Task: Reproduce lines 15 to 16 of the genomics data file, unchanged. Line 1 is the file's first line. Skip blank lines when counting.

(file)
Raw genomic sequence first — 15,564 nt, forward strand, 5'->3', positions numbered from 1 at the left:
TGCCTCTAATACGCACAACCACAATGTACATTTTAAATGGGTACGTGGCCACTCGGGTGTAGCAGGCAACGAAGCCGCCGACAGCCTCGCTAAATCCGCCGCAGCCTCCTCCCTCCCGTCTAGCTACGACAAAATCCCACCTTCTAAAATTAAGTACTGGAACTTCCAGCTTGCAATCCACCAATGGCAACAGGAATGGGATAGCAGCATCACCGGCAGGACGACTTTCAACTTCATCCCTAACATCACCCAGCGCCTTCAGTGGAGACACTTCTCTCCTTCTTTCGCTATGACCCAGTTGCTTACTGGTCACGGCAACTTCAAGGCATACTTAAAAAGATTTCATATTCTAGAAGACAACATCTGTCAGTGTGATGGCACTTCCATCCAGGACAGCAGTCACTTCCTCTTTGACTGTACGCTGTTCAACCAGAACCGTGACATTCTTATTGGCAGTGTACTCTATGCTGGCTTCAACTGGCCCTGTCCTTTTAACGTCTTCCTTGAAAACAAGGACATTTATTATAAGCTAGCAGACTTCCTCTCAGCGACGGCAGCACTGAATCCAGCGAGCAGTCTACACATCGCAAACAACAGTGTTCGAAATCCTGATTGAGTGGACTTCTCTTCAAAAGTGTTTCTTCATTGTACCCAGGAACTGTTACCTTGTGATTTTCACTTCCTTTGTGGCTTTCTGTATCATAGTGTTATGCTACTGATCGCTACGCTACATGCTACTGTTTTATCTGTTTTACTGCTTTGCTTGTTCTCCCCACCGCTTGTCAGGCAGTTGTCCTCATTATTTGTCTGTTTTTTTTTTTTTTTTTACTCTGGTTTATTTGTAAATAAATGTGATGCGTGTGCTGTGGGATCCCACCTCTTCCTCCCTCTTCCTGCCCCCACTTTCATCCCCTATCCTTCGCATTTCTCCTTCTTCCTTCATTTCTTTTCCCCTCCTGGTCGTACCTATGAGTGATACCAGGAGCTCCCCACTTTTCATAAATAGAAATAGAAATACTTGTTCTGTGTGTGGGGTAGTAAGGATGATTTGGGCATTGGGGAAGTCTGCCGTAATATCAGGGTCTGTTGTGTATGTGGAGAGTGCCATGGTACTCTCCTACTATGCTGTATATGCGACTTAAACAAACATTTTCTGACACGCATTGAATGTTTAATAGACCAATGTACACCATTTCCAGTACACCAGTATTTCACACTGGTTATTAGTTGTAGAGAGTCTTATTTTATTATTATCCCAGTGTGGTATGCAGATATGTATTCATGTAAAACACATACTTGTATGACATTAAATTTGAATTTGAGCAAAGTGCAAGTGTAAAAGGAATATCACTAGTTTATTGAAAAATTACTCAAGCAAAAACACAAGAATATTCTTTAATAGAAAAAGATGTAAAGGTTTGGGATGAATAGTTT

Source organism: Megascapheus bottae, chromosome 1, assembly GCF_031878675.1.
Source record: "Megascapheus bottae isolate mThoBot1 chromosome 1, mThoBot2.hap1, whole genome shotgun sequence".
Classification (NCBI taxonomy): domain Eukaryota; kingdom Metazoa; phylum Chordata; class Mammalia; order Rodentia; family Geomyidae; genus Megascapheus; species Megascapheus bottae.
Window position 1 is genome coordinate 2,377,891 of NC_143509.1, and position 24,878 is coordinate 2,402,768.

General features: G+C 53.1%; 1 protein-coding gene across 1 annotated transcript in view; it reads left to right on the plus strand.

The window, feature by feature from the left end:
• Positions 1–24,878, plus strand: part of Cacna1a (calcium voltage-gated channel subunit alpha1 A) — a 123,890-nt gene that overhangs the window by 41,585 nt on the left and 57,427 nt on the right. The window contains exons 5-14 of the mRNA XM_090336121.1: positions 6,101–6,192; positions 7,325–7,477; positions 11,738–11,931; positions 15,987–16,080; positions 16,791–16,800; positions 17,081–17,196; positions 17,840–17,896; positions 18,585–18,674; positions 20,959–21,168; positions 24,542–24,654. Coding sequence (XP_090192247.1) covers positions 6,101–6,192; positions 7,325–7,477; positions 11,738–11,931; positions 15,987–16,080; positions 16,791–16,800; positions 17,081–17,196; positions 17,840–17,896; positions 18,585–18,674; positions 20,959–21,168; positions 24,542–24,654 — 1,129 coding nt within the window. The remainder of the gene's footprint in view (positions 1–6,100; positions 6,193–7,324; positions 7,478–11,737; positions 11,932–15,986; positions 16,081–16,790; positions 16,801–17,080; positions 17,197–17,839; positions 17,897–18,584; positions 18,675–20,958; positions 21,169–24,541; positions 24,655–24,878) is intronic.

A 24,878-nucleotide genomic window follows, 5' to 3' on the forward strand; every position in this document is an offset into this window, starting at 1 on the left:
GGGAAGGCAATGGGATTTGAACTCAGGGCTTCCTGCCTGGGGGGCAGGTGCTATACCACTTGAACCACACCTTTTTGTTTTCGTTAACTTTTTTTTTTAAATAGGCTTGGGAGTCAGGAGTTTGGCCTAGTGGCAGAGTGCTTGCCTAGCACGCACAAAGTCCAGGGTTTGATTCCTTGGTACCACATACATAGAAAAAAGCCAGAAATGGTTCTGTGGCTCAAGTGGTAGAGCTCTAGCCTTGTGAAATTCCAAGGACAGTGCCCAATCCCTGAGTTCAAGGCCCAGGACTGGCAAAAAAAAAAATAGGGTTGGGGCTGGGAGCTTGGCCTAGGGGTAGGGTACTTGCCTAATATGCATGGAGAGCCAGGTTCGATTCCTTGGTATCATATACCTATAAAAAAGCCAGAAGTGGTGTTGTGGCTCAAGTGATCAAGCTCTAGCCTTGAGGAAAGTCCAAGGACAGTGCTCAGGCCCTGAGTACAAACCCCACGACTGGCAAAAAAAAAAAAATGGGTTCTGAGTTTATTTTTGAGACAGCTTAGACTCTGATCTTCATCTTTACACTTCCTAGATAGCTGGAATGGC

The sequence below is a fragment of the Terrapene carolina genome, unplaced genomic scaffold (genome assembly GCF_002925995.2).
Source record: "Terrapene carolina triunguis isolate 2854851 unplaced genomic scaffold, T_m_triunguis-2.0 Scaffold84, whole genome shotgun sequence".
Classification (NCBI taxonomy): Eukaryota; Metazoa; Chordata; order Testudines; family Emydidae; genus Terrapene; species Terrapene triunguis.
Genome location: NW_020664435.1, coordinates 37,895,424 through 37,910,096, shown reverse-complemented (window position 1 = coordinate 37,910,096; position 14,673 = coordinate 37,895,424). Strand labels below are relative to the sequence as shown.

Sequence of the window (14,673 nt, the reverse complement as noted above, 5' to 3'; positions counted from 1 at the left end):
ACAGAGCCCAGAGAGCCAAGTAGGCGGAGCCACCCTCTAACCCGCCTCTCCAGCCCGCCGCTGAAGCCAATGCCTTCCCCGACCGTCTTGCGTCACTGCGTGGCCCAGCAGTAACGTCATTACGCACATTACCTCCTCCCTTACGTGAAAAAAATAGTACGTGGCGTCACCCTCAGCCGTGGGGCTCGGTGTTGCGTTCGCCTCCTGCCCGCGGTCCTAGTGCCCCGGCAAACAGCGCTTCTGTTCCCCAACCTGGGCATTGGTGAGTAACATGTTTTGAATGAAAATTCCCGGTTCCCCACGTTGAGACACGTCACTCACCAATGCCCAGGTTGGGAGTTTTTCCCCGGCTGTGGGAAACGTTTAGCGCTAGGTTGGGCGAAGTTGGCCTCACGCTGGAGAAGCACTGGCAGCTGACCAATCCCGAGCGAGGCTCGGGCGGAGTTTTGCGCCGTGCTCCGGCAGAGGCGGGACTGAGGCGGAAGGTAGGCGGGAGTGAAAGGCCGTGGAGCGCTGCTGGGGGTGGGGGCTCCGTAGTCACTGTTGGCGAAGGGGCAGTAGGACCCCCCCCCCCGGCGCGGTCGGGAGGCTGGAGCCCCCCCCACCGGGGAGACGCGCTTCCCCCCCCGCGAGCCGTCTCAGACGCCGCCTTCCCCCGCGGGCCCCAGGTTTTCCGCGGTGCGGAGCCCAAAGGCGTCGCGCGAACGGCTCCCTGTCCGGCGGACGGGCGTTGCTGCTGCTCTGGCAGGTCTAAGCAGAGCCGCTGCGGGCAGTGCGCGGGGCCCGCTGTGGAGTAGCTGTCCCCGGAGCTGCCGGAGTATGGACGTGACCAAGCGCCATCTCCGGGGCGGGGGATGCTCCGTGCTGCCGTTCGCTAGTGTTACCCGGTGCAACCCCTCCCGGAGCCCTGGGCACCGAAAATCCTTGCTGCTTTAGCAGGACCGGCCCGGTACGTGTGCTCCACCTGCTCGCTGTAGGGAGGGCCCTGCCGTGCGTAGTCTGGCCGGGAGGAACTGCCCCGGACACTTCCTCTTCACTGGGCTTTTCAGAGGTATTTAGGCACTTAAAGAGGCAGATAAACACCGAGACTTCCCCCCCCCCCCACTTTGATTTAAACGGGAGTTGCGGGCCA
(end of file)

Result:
Genome location: NW_020664435.1, coordinates 37,895,424 through 37,910,096, shown reverse-complemented (window position 1 = coordinate 37,910,096; position 14,673 = coordinate 37,895,424). Strand labels below are relative to the sequence as shown.

Sequence of the window (14,673 nt, the reverse complement as noted above, 5' to 3'; positions counted from 1 at the left end):